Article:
“We always try to meet together with the other unions before going in to a joint negotiating committee (JNC) meeting with management. If we present a united line, even if we are not all getting exactly what we want, we will all be a lot better off than if we let management split us off.”

“Management generally try to ignore us, but by working together with the other unions we have lines of communication that get us pretty much everywhere, so we try to put out joint statements that can go out to all staff groups where possible.”

When the governance campaign started to take off at Bath University and reach the national public sphere, Bath SU also began to get involved.

“Up until recently the SU at Bath was fairly neutral – Bath has never been a very political campus,” Carley noted. “However, in the last month or so they have been consulting the membership on governance issues.”

“The SU takes its mandate very seriously, so when we had the no confidence vote at the University’s Senate [the supreme academic authority responsible for regulating and directing the academic work of the University], we had four student representatives there and they said “we’ve been mandated, we’ve consulted, and we vote no confidence in the VC”.”

Before this, Bath UCU had been building links with students ever since the introduction of £9000 tuition fees in 2010. Carley said that it was at this point that students began to “align themselves consciously” with staff, as there was a shared and growing resentment towards and political consciousness about the marketisation of higher education.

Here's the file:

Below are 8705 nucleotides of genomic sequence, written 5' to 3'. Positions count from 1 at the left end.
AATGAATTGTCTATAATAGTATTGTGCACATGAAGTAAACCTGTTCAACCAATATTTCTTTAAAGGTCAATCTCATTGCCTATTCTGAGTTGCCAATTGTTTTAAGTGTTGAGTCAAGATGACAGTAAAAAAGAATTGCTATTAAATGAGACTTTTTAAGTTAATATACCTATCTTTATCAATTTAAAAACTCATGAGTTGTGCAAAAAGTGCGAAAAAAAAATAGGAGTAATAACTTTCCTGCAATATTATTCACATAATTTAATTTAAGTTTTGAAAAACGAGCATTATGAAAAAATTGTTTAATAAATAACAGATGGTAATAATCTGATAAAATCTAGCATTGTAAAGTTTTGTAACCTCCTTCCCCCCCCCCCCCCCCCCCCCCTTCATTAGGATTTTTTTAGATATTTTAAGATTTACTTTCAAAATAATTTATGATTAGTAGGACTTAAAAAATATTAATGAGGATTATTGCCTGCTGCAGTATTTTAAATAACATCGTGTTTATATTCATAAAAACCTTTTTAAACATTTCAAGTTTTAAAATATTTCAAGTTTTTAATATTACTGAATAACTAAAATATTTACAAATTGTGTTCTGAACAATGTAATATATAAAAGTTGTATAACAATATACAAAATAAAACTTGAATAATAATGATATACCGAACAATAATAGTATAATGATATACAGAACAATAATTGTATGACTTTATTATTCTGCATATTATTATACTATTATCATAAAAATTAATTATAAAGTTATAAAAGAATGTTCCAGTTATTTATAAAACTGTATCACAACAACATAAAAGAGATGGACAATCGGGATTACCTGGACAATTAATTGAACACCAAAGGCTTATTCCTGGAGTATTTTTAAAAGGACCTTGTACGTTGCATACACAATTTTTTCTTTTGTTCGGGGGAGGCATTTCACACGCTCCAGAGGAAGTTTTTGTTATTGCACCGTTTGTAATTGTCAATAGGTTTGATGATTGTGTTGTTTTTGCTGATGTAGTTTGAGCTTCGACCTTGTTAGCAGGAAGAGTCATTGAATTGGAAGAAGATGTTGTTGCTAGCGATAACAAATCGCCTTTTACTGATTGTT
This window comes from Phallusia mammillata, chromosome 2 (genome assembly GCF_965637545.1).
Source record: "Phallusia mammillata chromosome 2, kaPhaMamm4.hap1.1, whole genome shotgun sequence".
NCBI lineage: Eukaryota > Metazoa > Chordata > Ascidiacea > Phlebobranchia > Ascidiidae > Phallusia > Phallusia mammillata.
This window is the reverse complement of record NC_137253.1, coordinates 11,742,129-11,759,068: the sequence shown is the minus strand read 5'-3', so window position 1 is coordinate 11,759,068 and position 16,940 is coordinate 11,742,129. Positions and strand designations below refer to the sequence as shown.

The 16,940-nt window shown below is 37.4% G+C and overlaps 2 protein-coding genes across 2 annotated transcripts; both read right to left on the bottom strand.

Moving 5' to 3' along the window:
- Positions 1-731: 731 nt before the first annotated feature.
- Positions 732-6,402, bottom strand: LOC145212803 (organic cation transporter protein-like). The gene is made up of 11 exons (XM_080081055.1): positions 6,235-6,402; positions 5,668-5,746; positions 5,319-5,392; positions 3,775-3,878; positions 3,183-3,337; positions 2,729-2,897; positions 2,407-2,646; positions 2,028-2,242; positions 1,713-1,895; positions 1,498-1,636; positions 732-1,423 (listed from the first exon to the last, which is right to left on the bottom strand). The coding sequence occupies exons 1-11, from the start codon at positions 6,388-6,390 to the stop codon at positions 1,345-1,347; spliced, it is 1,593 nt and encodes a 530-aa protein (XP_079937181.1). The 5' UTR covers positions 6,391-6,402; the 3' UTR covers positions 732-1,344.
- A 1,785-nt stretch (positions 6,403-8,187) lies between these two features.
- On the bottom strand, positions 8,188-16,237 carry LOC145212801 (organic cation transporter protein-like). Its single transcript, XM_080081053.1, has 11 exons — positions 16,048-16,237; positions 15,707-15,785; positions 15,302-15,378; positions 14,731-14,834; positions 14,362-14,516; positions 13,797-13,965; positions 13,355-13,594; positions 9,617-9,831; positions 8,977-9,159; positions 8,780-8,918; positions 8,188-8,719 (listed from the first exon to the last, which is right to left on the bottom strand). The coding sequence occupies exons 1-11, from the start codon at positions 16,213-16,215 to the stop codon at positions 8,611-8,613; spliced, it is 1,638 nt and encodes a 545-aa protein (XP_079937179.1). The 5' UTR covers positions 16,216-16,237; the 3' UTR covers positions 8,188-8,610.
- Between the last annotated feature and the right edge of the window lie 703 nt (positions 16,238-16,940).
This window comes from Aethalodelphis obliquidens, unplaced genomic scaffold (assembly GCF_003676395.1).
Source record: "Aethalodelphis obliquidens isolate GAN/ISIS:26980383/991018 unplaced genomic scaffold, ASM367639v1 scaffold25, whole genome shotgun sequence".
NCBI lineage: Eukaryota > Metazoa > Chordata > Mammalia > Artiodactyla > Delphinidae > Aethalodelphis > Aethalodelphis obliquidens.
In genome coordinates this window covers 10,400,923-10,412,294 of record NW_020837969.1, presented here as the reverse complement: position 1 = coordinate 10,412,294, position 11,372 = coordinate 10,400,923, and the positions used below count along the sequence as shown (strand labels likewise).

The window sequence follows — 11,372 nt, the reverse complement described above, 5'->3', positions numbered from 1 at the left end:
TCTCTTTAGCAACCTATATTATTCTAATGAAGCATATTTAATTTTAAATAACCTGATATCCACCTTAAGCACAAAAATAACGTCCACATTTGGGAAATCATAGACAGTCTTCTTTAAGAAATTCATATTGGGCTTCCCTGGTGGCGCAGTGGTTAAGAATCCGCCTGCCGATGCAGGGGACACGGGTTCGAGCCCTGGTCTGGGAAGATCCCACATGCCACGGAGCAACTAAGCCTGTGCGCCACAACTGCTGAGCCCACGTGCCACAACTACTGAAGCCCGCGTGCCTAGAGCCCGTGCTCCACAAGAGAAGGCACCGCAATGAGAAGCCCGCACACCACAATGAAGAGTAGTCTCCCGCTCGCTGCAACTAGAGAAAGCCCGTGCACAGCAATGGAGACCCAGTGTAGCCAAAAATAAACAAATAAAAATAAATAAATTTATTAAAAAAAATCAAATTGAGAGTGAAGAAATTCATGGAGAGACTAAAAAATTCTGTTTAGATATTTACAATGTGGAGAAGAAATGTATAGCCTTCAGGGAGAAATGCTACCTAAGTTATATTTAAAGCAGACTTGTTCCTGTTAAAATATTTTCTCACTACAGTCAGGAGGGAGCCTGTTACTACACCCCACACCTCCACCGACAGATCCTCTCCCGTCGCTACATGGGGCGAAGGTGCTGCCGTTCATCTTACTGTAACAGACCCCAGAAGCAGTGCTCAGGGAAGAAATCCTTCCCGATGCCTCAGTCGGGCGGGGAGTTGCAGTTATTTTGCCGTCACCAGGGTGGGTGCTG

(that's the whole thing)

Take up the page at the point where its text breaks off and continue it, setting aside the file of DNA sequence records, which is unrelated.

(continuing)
However, many SUs remain a-political and in some cases even reactionary.

As Rachel Brooks, Kate Byford and Katherine Sela have argued – based on a UK-wide survey of students’ union officers and two focus groups at each of ten case-study higher education institutions – the role of SUs has changed significantly over the last few decades.

Within the context of marketisation in particular, SUs have moved from an adversarial relationship with senior management to a “co-operative” one, while at the same time taking on a “representative” rather than “activist” function for student members.

“The evidence provides some support for the arguments made by scholars that the student voice has become increasingly ‘domesticated’,” Brooks and colleagues concluded. “By focusing on representation, students’ union officers inevitably foreground issues that affect the day-to-day lives of students rather than broader political or social concerns that may be more aligned with an ‘activist’ agenda.”

“Moreover, the increasing convergence between the values and priorities of students’ unions and senior management (as a result of similar pressures coming to bear on both parties),” they added, “suggests that fewer spaces are now available within higher education institutions from which to offer a radical challenge to either local or national policy.”

In such situations where SUs are unsympathetic, Carley recommended that UCU branches could “build relationships with campaigning student groups”, which can then push forward solidarity agendas through formal student representative structures.

However, SUs and UCU branches must remain politically independent. “We don’t want to be interfering in the operations of students’ unions,” Carley stressed.

Bath goes public 

The governance campaign at Bath began to escalate significantly as local politicians became involved.